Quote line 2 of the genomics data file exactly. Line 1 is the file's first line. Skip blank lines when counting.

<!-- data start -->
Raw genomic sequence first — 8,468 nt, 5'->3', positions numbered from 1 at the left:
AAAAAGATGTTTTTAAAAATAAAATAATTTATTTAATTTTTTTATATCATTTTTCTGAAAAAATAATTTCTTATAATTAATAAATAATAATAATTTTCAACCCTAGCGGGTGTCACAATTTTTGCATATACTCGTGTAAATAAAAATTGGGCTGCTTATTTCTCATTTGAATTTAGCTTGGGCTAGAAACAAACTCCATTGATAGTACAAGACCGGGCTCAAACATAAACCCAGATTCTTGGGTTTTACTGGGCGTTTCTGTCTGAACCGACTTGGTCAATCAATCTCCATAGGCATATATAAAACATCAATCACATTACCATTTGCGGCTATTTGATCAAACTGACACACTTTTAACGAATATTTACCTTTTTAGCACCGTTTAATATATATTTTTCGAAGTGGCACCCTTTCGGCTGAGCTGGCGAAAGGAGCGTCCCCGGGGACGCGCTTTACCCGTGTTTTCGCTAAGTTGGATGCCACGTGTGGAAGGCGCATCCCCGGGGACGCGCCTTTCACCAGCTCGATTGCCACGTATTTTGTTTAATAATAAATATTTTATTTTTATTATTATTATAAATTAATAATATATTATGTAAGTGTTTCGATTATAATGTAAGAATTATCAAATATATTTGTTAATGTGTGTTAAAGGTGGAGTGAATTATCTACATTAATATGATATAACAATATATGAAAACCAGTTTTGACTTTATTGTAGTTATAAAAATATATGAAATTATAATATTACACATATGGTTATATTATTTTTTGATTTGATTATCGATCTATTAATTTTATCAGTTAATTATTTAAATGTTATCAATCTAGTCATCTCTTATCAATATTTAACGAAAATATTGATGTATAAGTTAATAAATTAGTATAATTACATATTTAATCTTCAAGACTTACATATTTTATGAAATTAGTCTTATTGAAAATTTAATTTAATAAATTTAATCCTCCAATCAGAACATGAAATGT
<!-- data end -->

AAAAAGATGTTTTTAAAAATAAAATAATTTATTTAATTTTTTTATATCATTTTTCTGAAAAAATAATTTCTTATAATTAATAAATAATAATAATTTTCAACCCTAGCGGGTGTCACAATTTTTGCATATACTCGTGTAAATAAAAATTGGGCTGCTTATTTCTCATTTGAATTTAGCTTGGGCTAGAAACAAACTCCATTGATAGTACAAGACCGGGCTCAAACATAAACCCAGATTCTTGGGTTTTACTGGGCGTTTCTGTCTGAACCGACTTGGTCAATCAATCTCCATAGGCATATATAAAACATCAATCACATTACCATTTGCGGCTATTTGATCAAACTGACACACTTTTAACGAATATTTACCTTTTTAGCACCGTTTAATATATATTTTTCGAAGTGGCACCCTTTCGGCTGAGCTGGCGAAAGGAGCGTCCCCGGGGACGCGCTTTACCCGTGTTTTCGCTAAGTTGGATGCCACGTGTGGAAGGCGCATCCCCGGGGACGCGCCTTTCACCAGCTCGATTGCCACGTATTTTGTTTAATAATAAATATTTTATTTTTATTATTATTATAAATTAATAATATATTATGTAAGTGTTTCGATTATAATGTAAGAATTATCAAATATATTTGTTAATGTGTGTTAAAGGTGGAGTGAATTATCTACATTAATATGATATAACAATATATGAAAACCAGTTTTGACTTTATTGTAGTTATAAAAATATATGAAATTATAATATTACACATATGGTTATATTATTTTTTGATTTGATTATCGATCTATTAATTTTATCAGTTAATTATTTAAATGTTATCAATCTAGTCATCTCTTATCAATATTTAACGAAAATATTGATGTATAAGTTAATAAATTAGTATAATTACATATTTAATCTTCAAGACTTACATATTTTATGAAATTAGTCTTATTGAAAATTTAATTTAATAAATTTAATCCTCCAATCAGAACATGAAATGT